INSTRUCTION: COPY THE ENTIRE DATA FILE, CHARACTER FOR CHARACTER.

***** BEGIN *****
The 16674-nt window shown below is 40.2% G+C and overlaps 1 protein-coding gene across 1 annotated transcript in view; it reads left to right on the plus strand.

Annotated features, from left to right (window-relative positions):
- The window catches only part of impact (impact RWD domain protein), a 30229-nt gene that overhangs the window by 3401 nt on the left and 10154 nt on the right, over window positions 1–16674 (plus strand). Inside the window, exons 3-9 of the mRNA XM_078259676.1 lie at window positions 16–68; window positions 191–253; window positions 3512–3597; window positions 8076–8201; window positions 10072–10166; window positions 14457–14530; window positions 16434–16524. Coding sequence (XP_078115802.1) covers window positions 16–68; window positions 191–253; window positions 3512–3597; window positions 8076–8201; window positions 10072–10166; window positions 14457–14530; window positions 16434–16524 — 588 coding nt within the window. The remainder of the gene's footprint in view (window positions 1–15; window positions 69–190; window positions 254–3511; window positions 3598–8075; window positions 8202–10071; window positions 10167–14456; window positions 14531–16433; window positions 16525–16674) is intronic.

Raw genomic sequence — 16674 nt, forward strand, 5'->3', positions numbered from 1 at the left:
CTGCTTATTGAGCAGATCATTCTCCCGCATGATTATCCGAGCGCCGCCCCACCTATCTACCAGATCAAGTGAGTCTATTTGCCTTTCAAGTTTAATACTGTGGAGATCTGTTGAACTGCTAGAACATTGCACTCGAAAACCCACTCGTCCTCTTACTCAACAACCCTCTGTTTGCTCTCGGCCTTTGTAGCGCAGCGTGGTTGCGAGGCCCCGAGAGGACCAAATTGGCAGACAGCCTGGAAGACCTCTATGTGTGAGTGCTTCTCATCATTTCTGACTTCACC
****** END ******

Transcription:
The 16674-nt window shown below is 40.2% G+C and overlaps 1 protein-coding gene across 1 annotated transcript in view; it reads left to right on the plus strand.

Annotated features, from left to right (window-relative positions):
- The window catches only part of impact (impact RWD domain protein), a 30229-nt gene that overhangs the window by 3401 nt on the left and 10154 nt on the right, over window positions 1–16674 (plus strand). Inside the window, exons 3-9 of the mRNA XM_078259676.1 lie at window positions 16–68; window positions 191–253; window positions 3512–3597; window positions 8076–8201; window positions 10072–10166; window positions 14457–14530; window positions 16434–16524. Coding sequence (XP_078115802.1) covers window positions 16–68; window positions 191–253; window positions 3512–3597; window positions 8076–8201; window positions 10072–10166; window positions 14457–14530; window positions 16434–16524 — 588 coding nt within the window. The remainder of the gene's footprint in view (window positions 1–15; window positions 69–190; window positions 254–3511; window positions 3598–8075; window positions 8202–10071; window positions 10167–14456; window positions 14531–16433; window positions 16525–16674) is intronic.

Raw genomic sequence — 16674 nt, forward strand, 5'->3', positions numbered from 1 at the left:
CTGCTTATTGAGCAGATCATTCTCCCGCATGATTATCCGAGCGCCGCCCCACCTATCTACCAGATCAAGTGAGTCTATTTGCCTTTCAAGTTTAATACTGTGGAGATCTGTTGAACTGCTAGAACATTGCACTCGAAAACCCACTCGTCCTCTTACTCAACAACCCTCTGTTTGCTCTCGGCCTTTGTAGCGCAGCGTGGTTGCGAGGCCCCGAGAGGACCAAATTGGCAGACAGCCTGGAAGACCTCTATGTGTGAGTGCTTCTCATCATTTCTGACTTCACC